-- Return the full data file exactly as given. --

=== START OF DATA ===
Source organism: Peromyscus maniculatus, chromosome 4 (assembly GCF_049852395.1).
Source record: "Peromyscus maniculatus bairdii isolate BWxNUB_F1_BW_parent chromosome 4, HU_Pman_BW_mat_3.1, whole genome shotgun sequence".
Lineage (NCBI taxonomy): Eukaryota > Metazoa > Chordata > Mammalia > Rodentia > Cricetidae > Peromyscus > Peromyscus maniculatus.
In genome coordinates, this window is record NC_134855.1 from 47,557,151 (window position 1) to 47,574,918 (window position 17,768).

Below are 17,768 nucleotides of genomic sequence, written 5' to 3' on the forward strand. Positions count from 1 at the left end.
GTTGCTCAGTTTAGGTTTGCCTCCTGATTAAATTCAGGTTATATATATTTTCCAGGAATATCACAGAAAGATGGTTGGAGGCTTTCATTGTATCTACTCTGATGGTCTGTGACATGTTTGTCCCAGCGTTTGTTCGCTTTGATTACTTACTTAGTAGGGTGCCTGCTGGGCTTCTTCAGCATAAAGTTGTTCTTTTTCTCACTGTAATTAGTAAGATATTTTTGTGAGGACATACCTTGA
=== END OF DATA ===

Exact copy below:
Source organism: Peromyscus maniculatus, chromosome 4 (assembly GCF_049852395.1).
Source record: "Peromyscus maniculatus bairdii isolate BWxNUB_F1_BW_parent chromosome 4, HU_Pman_BW_mat_3.1, whole genome shotgun sequence".
Lineage (NCBI taxonomy): Eukaryota > Metazoa > Chordata > Mammalia > Rodentia > Cricetidae > Peromyscus > Peromyscus maniculatus.
In genome coordinates, this window is record NC_134855.1 from 47,557,151 (window position 1) to 47,574,918 (window position 17,768).

Below are 17,768 nucleotides of genomic sequence, written 5' to 3' on the forward strand. Positions count from 1 at the left end.
GTTGCTCAGTTTAGGTTTGCCTCCTGATTAAATTCAGGTTATATATATTTTCCAGGAATATCACAGAAAGATGGTTGGAGGCTTTCATTGTATCTACTCTGATGGTCTGTGACATGTTTGTCCCAGCGTTTGTTCGCTTTGATTACTTACTTAGTAGGGTGCCTGCTGGGCTTCTTCAGCATAAAGTTGTTCTTTTTCTCACTGTAATTAGTAAGATATTTTTGTGAGGACATACCTTGA